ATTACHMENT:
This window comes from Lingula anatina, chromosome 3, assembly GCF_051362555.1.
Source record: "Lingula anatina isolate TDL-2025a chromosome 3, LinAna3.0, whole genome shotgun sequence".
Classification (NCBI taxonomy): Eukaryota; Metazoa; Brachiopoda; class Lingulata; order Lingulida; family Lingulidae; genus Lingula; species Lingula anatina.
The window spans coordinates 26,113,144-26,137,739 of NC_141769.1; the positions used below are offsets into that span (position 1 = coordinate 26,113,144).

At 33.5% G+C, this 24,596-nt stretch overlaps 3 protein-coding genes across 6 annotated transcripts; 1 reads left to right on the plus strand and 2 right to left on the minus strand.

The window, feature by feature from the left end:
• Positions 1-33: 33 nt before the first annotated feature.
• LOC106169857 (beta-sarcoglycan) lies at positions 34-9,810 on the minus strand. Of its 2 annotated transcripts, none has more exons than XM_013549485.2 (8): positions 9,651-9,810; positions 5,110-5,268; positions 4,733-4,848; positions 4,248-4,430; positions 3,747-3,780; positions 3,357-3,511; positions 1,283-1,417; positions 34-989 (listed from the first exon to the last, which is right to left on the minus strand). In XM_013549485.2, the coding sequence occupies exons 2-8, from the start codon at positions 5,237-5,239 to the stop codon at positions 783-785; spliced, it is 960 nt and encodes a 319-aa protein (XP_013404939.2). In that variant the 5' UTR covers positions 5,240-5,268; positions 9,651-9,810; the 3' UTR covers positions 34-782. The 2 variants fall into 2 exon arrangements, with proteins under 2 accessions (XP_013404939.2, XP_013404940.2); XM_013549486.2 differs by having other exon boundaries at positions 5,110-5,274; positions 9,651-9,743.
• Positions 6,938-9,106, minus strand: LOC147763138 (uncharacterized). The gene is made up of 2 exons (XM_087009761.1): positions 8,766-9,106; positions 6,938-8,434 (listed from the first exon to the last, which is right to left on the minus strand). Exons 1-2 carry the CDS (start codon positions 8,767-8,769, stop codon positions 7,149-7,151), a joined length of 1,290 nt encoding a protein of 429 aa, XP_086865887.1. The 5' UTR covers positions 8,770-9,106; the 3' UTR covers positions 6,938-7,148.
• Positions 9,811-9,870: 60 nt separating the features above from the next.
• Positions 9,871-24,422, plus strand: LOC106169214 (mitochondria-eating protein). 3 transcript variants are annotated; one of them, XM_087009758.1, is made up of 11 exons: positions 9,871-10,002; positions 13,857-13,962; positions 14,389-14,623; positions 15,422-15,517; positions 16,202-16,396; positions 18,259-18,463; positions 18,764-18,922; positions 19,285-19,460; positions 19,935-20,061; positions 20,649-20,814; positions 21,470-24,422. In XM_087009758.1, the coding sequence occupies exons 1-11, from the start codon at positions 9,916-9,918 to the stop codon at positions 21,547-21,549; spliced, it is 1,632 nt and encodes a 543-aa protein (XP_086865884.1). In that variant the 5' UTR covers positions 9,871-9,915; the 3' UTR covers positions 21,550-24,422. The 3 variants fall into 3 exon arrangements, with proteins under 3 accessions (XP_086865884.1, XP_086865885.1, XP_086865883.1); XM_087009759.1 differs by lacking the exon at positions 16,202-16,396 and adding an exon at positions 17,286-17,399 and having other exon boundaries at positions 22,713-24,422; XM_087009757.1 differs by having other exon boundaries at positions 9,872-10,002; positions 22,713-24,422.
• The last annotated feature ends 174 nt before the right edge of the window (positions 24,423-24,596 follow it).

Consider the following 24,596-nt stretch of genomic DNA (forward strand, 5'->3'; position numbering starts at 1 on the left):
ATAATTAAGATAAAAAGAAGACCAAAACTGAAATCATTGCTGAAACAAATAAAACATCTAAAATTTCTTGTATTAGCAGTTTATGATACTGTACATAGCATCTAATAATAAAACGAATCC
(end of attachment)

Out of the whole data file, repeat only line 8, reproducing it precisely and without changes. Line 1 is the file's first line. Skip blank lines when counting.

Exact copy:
• LOC106169857 (beta-sarcoglycan) lies at positions 34-9,810 on the minus strand. Of its 2 annotated transcripts, none has more exons than XM_013549485.2 (8): positions 9,651-9,810; positions 5,110-5,268; positions 4,733-4,848; positions 4,248-4,430; positions 3,747-3,780; positions 3,357-3,511; positions 1,283-1,417; positions 34-989 (listed from the first exon to the last, which is right to left on the minus strand). In XM_013549485.2, the coding sequence occupies exons 2-8, from the start codon at positions 5,237-5,239 to the stop codon at positions 783-785; spliced, it is 960 nt and encodes a 319-aa protein (XP_013404939.2). In that variant the 5' UTR covers positions 5,240-5,268; positions 9,651-9,810; the 3' UTR covers positions 34-782. The 2 variants fall into 2 exon arrangements, with proteins under 2 accessions (XP_013404939.2, XP_013404940.2); XM_013549486.2 differs by having other exon boundaries at positions 5,110-5,274; positions 9,651-9,743.